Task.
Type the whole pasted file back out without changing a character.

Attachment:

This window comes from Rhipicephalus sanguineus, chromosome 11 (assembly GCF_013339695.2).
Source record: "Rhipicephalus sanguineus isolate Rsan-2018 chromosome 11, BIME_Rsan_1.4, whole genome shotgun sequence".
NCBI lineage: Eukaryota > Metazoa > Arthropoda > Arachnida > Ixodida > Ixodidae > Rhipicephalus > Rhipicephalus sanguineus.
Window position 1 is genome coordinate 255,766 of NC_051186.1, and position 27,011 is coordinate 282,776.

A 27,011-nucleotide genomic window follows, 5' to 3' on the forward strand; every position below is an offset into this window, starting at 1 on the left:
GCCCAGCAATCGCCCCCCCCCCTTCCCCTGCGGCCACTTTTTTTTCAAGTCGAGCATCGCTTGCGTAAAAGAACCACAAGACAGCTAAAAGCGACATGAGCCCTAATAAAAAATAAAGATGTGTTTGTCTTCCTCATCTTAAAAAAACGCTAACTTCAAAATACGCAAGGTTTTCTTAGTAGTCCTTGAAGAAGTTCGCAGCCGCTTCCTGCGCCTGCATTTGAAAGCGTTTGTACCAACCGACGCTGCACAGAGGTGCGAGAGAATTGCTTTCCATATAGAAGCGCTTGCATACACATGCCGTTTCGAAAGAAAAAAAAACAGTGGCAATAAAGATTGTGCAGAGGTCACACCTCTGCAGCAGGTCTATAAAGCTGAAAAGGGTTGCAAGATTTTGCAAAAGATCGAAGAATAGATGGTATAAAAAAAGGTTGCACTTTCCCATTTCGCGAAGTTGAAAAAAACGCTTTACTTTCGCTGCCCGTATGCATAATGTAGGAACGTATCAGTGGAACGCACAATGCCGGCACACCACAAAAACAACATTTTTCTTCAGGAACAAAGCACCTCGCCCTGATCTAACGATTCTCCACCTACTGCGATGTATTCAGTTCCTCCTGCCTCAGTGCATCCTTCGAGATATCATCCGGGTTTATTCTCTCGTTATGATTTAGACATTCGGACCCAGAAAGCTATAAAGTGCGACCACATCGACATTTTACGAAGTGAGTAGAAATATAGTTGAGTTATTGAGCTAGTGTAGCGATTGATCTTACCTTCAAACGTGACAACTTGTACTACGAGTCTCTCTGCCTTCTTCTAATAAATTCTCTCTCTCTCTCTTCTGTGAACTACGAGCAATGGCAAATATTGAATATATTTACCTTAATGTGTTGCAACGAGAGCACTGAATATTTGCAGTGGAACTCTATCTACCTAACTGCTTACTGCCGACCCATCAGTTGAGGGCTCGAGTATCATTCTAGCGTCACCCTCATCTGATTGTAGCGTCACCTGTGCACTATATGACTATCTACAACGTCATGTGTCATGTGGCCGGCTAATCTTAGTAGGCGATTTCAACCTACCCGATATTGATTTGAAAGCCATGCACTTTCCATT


This window comes from Rhipicephalus sanguineus, chromosome 11 (assembly GCF_013339695.2).
Source record: "Rhipicephalus sanguineus isolate Rsan-2018 chromosome 11, BIME_Rsan_1.4, whole genome shotgun sequence".
NCBI lineage: Eukaryota > Metazoa > Arthropoda > Arachnida > Ixodida > Ixodidae > Rhipicephalus > Rhipicephalus sanguineus.
Window position 1 is genome coordinate 255,766 of NC_051186.1, and position 27,011 is coordinate 282,776.

A 27,011-nucleotide genomic window follows, 5' to 3' on the forward strand; every position below is an offset into this window, starting at 1 on the left:
GCCCAGCAATCGCCCCCCCCCCTTCCCCTGCGGCCACTTTTTTTTCAAGTCGAGCATCGCTTGCGTAAAAGAACCACAAGACAGCTAAAAGCGACATGAGCCCTAATAAAAAATAAAGATGTGTTTGTCTTCCTCATCTTAAAAAAACGCTAACTTCAAAATACGCAAGGTTTTCTTAGTAGTCCTTGAAGAAGTTCGCAGCCGCTTCCTGCGCCTGCATTTGAAAGCGTTTGTACCAACCGACGCTGCACAGAGGTGCGAGAGAATTGCTTTCCATATAGAAGCGCTTGCATACACATGCCGTTTCGAAAGAAAAAAAAACAGTGGCAATAAAGATTGTGCAGAGGTCACACCTCTGCAGCAGGTCTATAAAGCTGAAAAGGGTTGCAAGATTTTGCAAAAGATCGAAGAATAGATGGTATAAAAAAAGGTTGCACTTTCCCATTTCGCGAAGTTGAAAAAAACGCTTTACTTTCGCTGCCCGTATGCATAATGTAGGAACGTATCAGTGGAACGCACAATGCCGGCACACCACAAAAACAACATTTTTCTTCAGGAACAAAGCACCTCGCCCTGATCTAACGATTCTCCACCTACTGCGATGTATTCAGTTCCTCCTGCCTCAGTGCATCCTTCGAGATATCATCCGGGTTTATTCTCTCGTTATGATTTAGACATTCGGACCCAGAAAGCTATAAAGTGCGACCACATCGACATTTTACGAAGTGAGTAGAAATATAGTTGAGTTATTGAGCTAGTGTAGCGATTGATCTTACCTTCAAACGTGACAACTTGTACTACGAGTCTCTCTGCCTTCTTCTAATAAATTCTCTCTCTCTCTCTTCTGTGAACTACGAGCAATGGCAAATATTGAATATATTTACCTTAATGTGTTGCAACGAGAGCACTGAATATTTGCAGTGGAACTCTATCTACCTAACTGCTTACTGCCGACCCATCAGTTGAGGGCTCGAGTATCATTCTAGCGTCACCCTCATCTGATTGTAGCGTCACCTGTGCACTATATGACTATCTACAACGTCATGTGTCATGTGGCCGGCTAATCTTAGTAGGCGATTTCAACCTACCCGATATTGATTTGAAAGCCATGCACTTTCCATT